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I have worked in Theatre all my adult life – although not always in the Theatre where people come to watch shows. Prior to becoming a director, I worked in NHS operating theatres in the 1980’s after training at Leeds Medical School and becoming a Dental Surgeon. As part of my training we followed the ‘Observe, Assist, Do’ method of learning. In this you observed the first operation, assisted on the second one, and for the third time, you did it on your own – under supervision.

This is the practical way of learning by doing. It is not until you start something and get involved can you fully understand and appreciate what you need to do, and how you need to work towards the successful outcome.

It is this learning by doing that has informed my practice in all my subsequent work as a director, writer and more recently, as a filmmaker. So, I wanted to create a guide for Theatres to be able to make a start on developing their Live to Digital work. In this I have drawn on my experience of starting to livestream theatre back in 2008, and this early learning has led me to where I am today.

In the most recent livestream from Theatre Royal Stratford East we were able to deliver an ultra HD feed to Richard House Children’s Hospice who had invited families, siblings and carers of the children who were resident, and set up a big party in their meeting room which was equipped with a projector, full screen and surround sound.

A real moment happened when the actors, and the whole audience in the theatre sang Happy Birthday to a girl called Hope who was four that day. She had been at the Hospice for a while and was there with her family, her face lit up when she heard her name called on the big screen and when everyone in the room joined in too and she turned and smiled at us all. I caught her grandfather’s eye as he wiped away a tear. He saw me and nodded back – we had both just shared a moment of what it meant to be human.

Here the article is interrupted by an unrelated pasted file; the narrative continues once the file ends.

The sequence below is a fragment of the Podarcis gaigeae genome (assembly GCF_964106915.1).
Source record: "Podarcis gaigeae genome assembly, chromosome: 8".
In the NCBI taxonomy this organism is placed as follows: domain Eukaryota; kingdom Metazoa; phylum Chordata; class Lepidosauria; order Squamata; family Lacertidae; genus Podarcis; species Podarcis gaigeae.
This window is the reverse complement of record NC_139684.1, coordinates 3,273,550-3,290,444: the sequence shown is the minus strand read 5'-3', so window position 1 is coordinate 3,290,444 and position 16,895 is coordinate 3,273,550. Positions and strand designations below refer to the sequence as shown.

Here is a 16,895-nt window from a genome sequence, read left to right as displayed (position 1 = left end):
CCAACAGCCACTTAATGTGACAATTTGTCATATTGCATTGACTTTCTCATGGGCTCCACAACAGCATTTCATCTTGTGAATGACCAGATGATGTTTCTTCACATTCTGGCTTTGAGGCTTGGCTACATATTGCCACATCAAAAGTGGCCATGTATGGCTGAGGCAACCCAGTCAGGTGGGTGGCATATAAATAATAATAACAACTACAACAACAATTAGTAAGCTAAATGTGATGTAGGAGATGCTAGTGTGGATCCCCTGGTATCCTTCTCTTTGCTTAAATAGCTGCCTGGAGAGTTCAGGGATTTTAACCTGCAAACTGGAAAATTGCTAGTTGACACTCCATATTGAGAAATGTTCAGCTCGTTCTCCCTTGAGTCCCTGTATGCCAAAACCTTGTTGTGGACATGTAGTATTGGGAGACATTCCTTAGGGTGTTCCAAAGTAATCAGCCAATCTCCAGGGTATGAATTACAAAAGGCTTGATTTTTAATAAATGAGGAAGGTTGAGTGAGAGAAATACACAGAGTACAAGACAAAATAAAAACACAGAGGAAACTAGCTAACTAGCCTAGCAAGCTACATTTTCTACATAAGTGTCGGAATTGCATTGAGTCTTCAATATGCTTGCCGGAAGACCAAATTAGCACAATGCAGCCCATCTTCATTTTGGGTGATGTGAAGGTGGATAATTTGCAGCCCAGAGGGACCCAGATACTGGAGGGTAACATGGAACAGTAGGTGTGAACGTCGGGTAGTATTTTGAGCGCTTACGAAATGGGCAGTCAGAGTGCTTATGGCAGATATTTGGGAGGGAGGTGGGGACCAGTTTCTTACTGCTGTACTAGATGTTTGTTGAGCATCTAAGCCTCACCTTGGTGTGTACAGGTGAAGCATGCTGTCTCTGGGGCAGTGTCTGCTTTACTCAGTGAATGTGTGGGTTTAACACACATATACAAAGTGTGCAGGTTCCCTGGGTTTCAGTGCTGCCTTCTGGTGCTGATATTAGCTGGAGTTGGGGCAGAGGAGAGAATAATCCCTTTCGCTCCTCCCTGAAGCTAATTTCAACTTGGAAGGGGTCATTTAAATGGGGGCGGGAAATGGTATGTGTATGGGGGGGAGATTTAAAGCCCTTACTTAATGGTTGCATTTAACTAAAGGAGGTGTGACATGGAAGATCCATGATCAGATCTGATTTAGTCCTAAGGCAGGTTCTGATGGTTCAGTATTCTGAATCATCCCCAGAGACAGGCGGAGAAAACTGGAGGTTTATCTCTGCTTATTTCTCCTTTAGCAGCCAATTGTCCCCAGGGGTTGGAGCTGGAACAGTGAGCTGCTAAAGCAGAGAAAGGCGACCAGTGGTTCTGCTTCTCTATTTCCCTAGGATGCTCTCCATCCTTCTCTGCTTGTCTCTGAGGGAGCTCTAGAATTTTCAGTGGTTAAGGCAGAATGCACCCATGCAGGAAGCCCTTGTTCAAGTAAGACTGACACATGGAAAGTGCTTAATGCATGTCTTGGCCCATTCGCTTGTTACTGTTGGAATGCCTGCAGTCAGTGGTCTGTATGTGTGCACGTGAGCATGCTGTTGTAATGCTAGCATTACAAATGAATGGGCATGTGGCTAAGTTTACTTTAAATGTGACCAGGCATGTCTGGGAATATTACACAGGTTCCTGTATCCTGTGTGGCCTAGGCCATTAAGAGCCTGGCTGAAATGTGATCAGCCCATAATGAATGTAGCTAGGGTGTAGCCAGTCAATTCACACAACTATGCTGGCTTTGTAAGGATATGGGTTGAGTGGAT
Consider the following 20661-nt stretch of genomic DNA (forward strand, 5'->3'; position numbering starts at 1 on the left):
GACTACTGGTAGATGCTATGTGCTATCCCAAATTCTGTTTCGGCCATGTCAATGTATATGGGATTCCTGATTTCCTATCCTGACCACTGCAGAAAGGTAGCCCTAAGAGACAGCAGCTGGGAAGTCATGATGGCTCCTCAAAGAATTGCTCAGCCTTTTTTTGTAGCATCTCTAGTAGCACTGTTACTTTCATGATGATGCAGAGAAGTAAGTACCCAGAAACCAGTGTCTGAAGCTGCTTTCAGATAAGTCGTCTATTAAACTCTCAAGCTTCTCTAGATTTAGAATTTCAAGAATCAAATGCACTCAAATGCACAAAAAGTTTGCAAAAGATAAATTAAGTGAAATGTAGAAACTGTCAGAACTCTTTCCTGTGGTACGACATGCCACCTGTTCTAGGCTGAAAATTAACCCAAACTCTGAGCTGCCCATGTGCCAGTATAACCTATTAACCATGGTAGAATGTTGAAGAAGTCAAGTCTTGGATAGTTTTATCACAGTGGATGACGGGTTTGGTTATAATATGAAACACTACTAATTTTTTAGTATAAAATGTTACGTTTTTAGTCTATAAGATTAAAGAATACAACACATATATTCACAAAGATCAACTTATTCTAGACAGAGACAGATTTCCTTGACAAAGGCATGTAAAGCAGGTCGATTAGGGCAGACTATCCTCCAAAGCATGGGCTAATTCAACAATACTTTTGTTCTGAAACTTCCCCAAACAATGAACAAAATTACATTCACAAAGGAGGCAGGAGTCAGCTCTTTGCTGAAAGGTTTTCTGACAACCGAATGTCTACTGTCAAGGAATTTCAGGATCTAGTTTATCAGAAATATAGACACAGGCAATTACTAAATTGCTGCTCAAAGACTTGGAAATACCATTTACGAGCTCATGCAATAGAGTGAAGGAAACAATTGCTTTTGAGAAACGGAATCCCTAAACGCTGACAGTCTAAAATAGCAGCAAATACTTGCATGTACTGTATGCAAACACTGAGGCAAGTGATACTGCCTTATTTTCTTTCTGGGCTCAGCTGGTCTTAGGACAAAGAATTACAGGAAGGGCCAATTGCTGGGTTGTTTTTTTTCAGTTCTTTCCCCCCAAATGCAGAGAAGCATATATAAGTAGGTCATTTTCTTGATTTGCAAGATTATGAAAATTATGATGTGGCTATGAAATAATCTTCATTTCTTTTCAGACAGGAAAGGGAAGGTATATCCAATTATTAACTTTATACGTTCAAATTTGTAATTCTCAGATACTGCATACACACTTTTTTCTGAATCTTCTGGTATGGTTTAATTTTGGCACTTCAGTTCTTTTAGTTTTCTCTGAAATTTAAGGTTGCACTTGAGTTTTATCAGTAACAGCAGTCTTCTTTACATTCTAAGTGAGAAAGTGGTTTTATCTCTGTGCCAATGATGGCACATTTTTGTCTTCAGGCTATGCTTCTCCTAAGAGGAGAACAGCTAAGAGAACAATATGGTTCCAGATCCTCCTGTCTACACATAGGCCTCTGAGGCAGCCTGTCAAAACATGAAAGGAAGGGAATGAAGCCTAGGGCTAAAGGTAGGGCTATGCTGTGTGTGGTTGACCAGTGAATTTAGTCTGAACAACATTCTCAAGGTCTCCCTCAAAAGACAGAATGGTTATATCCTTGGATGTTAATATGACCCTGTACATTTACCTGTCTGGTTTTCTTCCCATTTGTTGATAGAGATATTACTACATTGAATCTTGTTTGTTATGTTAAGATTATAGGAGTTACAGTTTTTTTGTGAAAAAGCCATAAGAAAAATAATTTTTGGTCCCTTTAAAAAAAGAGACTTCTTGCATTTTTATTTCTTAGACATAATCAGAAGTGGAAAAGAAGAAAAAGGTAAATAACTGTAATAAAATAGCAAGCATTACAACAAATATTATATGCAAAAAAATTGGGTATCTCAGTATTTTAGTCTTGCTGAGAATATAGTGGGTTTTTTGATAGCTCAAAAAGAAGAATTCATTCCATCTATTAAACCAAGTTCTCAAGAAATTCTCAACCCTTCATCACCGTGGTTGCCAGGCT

I know first-hand that live to digital can play an important part of developing new audiences and making real engagement happen.

So hopefully this guide is going to get you started. It allows you to work with your whole organisation, and it is written to enable all departments to find the information they need to answer some of the questions that will always arise. Why are we doing this? Who is it for? How much does it cost? All these areas are covered, and I have created an interactive document that allows you to follow certain areas of the subject and you it can be used as part of your team learning and training.

I have taken an approach that allows you to make first steps with live to digital capture with smart phones and social media platforms, right through to a range of full camera capture and Ultra HD delivery. There are a range of budget options for equipment and a guide to some technical know how. There are built in links that take you to further areas of equipment and further reading around audiences, access capabilities and distribution platforms.

The key thing is making a start, so you and your teams can start that learning by doing process. It will encourage you to think creatively about what you want to capture, where you think the audience for this might be, and then how best to develop the project to deliver this idea.

This is the start of a whole new area of work, and one that should start to inform your practice and your digital thinking and strategic planning. As theatre makers we all need to develop and connect with a wider audience than we have been doing, and to make connections and creative opportunities for the many communities we are there to serve. We know from the recent research findings of AEA Consulting’s From Live-To-Digital report (commissioned by Arts Council England, UK Theatre and Society of London Theatre), that new and different audiences engage with live streaming. Working with your teams and learning by doing is part of this journey.